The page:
After the original legislation fell apart on the final day of the regular session last month, the chambers approved the bill during the final day of the special session. The House passed it 103-9 before the Senate voted 29-6.
The amendment, which was passed by 71 percent of voters in November, states that laws must be in place by July 3 and enacted by October. Scott should be able to sign the bill ahead of the first deadline.
“They worked hard to get a bill that made sense. I think, in anything like this, there’s a process on how to make things better,” Scott said.
The legislation allows patients who suffer chronic pain related to 10 qualifying conditions to receive either low-THC cannabis or full-strength medical marijuana. THC is the compound that gives marijuana users a high.
“Both sides did compromise, and we both got a deal we could live with that is very good policy,” said Rep. Ray Rodrigues, who was the House’s point person on the bill.
However, supporters were not happy that the bill still bans smoking despite amendment supporters saying it is already written into the language. Sen. Jeff Clemens said that when 90 percent of patients access a product one way and the state does not allow that, then they are not instituting the will of the voters.
Orlando attorney John Morgan, who played a key role in getting the amendment on the ballot and passed, said he intends to sue the state for not allowing smoking.
Ben Pollara, the executive director of Florida for Care, said he was pleased that the Legislature was able to come to an agreement and not leave rulemaking up to the Department of Health.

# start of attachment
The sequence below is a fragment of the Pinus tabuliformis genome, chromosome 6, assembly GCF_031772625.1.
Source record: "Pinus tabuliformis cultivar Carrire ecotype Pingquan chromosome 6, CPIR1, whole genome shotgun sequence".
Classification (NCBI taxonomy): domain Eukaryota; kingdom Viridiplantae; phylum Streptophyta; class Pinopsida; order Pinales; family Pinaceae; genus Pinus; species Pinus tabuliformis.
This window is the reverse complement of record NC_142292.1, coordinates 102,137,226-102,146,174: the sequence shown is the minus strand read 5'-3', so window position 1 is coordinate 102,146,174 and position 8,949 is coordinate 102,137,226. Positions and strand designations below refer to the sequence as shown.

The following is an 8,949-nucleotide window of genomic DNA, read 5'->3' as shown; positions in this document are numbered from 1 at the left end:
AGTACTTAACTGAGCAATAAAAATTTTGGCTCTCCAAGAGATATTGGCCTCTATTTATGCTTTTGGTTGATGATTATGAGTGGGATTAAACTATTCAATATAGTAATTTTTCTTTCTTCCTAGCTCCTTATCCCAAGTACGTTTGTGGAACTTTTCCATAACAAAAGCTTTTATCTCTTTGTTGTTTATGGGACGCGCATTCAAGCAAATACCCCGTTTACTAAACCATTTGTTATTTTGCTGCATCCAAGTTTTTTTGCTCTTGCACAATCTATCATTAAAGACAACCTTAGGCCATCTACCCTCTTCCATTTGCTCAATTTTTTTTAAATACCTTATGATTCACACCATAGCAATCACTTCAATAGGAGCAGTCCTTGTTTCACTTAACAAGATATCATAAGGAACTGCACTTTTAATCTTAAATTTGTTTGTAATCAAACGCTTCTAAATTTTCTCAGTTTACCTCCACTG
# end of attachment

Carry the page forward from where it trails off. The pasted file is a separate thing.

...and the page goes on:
“The Legislature did their jobs today, providing good patient access to hundreds of thousands of sick and suffering Floridians,” he said. “This bill isn’t perfect, but it’s a major step forward for patient access.”
Both chambers reached agreement Wednesday that there would be a cap of 25 dispensaries per medical marijuana treatment center and that there wouldn’t be a sales tax. There will also be 10 new growers approved by October, adding to the seven already in existence.
Two of the current growers had differing views about the caps. Trulieve CEO Kim Rivers said they are reviewing the bill before determining their next steps. Jake Bergmann, the founder and CEO of Surterra, said his company was fine with the structure.
“There is a way to grow as the patients grow (four new dispensaries per 100,000 patients). If you have something that grows as patient access grows, it is pretty smart,” he said.
According to the Department of Health, the state registry now has 16,614 patients. A recent state revenue impact study projects that by 2022 there will be 472,000 medical cannabis patients and $542 million in sales.
Sen. Rob Bradley, who has been the Senate’s main negotiator on all three bills since 2014, said he foresees medical marijuana being dealt with yearly in the Legislature the same way as alcohol.
The fact that the primary disagreements were over money and placing limits on competition was troubling to Sen. Jeff Brandes, who advocated for more competition.
“People are just deeply frustrated. I think that is why you are seeing the Senate capitulate,” Brandes said. “I think we could have done a lot better than what is here. We’re setting ourselves up for the next 30 years to be fighting little battles.”